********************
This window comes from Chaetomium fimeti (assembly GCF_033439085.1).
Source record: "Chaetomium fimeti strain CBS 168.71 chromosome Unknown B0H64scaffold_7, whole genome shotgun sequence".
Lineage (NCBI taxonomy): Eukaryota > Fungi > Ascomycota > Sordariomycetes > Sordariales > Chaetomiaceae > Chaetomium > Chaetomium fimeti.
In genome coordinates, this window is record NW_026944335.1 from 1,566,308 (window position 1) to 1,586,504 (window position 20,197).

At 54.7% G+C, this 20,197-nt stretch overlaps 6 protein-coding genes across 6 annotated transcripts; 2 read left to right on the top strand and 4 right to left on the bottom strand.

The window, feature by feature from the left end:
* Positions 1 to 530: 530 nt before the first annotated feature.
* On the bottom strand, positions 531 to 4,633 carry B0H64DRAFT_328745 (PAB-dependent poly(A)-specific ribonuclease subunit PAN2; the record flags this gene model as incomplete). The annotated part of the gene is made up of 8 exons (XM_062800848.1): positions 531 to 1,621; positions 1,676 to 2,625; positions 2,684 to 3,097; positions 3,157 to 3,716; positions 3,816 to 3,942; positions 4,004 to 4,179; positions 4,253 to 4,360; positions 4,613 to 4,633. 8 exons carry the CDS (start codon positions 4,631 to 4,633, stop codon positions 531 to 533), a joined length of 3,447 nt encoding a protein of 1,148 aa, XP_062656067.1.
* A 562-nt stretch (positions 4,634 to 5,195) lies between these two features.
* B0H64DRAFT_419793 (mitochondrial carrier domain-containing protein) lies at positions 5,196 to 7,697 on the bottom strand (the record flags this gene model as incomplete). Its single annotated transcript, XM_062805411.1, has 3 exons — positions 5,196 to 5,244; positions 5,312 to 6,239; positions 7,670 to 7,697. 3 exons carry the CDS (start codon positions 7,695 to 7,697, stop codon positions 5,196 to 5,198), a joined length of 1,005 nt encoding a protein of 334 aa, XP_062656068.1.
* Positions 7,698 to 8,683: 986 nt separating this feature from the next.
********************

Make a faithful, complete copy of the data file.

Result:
This window comes from Chaetomium fimeti (assembly GCF_033439085.1).
Source record: "Chaetomium fimeti strain CBS 168.71 chromosome Unknown B0H64scaffold_7, whole genome shotgun sequence".
Lineage (NCBI taxonomy): Eukaryota > Fungi > Ascomycota > Sordariomycetes > Sordariales > Chaetomiaceae > Chaetomium > Chaetomium fimeti.
In genome coordinates, this window is record NW_026944335.1 from 1,566,308 (window position 1) to 1,586,504 (window position 20,197).

At 54.7% G+C, this 20,197-nt stretch overlaps 6 protein-coding genes across 6 annotated transcripts; 2 read left to right on the top strand and 4 right to left on the bottom strand.

The window, feature by feature from the left end:
* Positions 1 to 530: 530 nt before the first annotated feature.
* On the bottom strand, positions 531 to 4,633 carry B0H64DRAFT_328745 (PAB-dependent poly(A)-specific ribonuclease subunit PAN2; the record flags this gene model as incomplete). The annotated part of the gene is made up of 8 exons (XM_062800848.1): positions 531 to 1,621; positions 1,676 to 2,625; positions 2,684 to 3,097; positions 3,157 to 3,716; positions 3,816 to 3,942; positions 4,004 to 4,179; positions 4,253 to 4,360; positions 4,613 to 4,633. 8 exons carry the CDS (start codon positions 4,631 to 4,633, stop codon positions 531 to 533), a joined length of 3,447 nt encoding a protein of 1,148 aa, XP_062656067.1.
* A 562-nt stretch (positions 4,634 to 5,195) lies between these two features.
* B0H64DRAFT_419793 (mitochondrial carrier domain-containing protein) lies at positions 5,196 to 7,697 on the bottom strand (the record flags this gene model as incomplete). Its single annotated transcript, XM_062805411.1, has 3 exons — positions 5,196 to 5,244; positions 5,312 to 6,239; positions 7,670 to 7,697. 3 exons carry the CDS (start codon positions 7,695 to 7,697, stop codon positions 5,196 to 5,198), a joined length of 1,005 nt encoding a protein of 334 aa, XP_062656068.1.
* Positions 7,698 to 8,683: 986 nt separating this feature from the next.